WESTERN PRODUCER — Higher temperatures brought on by climate change in many regions can disrupt soil microbe effectiveness, recent research shows.
A study by researchers at the Cary Institute of Ecosystem Studies in Millbrook, New York, has shown that when rising temperatures combine with antibiotic residues expelled by livestock, it degrades soil microbe efficiency, soil resilience to future stress, and its ability to trap carbon.
“Our lab group is interested in understanding how to manage our soils to maintain productivity,” said Jane Lucas, community ecologist. “We have historically done a lot of work looking at how antibiotic introductions shape soil microbiomes and influence rates of antibiotic resistance but with this project we were curious to see if temperature controlled these responses. We believe this is an important area to explore because many environments are experiencing warmer temperatures and antibiotic introductions.”
The study focused on monensin, a common antibiotic used on cattle farms.
The team used prairie soil samples from preserved land in northern Idaho that had not been grazed by livestock. Soil samples were treated with either a high dose, low dose, or no dose of the antibiotic, and heated at three different temperatures (15 C, 20 C, and 30 C) to represent seasonal variations. During each process, the researchers monitored soil respiration, acidity, microbial community composition and function, carbon and nitrogen cycling, and interactions among microbes.
“What we found was that the combined effects of temperature and antibiotic introductions had a big influence on the microbiome of our soils,” said Lucas. “While both antibiotics and rising temperatures are capable of shifting the microbiome, when they occur together, the bacterial taxa that are able to handle these two stressors is much less than those that can handle individual stressors.”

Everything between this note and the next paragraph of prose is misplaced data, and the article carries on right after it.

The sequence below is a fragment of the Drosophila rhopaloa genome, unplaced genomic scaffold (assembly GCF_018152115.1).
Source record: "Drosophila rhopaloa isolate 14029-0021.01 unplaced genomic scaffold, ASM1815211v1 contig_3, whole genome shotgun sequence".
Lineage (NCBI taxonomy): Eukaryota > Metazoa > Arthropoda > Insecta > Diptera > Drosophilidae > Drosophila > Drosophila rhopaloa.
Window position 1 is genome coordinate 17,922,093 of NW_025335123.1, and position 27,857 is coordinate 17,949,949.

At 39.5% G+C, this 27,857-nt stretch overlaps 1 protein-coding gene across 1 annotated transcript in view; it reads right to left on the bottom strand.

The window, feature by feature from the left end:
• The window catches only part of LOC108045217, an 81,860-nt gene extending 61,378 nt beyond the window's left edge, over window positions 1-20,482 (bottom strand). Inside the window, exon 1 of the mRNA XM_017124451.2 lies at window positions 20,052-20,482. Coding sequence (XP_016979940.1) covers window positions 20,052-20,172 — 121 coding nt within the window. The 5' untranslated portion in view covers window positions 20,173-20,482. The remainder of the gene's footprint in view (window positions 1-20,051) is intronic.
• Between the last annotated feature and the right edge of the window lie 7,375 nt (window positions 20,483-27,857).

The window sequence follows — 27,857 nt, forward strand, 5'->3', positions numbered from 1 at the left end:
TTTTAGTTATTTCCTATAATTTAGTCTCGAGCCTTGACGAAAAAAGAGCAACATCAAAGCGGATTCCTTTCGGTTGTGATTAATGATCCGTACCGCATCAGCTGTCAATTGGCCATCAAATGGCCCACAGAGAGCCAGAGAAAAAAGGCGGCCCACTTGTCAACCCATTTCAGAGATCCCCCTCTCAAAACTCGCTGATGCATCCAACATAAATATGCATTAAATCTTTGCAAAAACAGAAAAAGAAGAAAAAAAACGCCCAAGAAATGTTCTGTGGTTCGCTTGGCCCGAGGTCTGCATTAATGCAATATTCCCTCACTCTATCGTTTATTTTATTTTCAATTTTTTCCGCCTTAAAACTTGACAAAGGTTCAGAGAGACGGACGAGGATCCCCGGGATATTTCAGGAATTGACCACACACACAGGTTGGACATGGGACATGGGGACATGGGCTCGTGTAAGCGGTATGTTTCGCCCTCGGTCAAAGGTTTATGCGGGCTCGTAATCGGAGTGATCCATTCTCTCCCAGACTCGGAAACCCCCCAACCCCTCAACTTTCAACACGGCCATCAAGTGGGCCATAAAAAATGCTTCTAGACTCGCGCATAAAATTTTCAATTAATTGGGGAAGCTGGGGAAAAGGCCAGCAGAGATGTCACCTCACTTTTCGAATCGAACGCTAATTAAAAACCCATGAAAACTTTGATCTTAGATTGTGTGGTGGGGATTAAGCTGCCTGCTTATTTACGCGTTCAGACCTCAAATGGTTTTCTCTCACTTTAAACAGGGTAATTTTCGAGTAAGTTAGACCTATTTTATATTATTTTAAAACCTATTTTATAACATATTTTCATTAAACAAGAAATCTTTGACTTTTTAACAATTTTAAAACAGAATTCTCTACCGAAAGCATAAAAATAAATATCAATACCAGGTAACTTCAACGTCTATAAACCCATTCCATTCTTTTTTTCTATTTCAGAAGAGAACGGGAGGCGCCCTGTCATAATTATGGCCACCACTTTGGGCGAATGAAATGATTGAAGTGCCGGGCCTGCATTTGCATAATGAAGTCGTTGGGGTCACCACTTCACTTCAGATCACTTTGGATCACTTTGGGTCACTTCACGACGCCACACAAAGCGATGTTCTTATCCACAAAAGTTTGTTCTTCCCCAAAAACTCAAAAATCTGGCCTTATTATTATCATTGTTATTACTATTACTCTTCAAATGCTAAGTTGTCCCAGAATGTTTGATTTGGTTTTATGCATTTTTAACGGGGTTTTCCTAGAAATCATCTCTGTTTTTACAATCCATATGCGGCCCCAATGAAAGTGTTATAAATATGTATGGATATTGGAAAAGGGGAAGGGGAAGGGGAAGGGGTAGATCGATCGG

She said they saw major changes in microbe communities. Rising temperature exacerbated antibiotic effects with distinct microbial communities emerging at each temperature tested. They saw reduced diversity and fewer micro-organisms overall, changes that could diminish the soil’s resilience.
They also found that some of the effects of antibiotics only occurred at certain temperatures. The ratio of carbon to nitrogen decreased in antibiotic soils but only at 30 C. She said this demonstrated that some influences of stress may be context dependent. The change in carbon in relation to nitrogen was not necessarily good or bad, but it showed that the nutrient levels in the soils can change, with implications on how soils are managed and how they store carbon.
While types of fungi did not dramatically change when antibiotics were added, the community of fungi was much less diverse at 30 C than at the lower test temperatures.
One important result from the testing was that soils exposed to antibiotics had a higher mass specific respiration, a metric that shows soil efficiency. A higher metric, though, means soil communities are less efficient and antibiotics are making soils work harder for the same environmental outcome. This results in less carbon being converted into a stable organic form to be trapped in the soil. Instead, more is released into the atmosphere.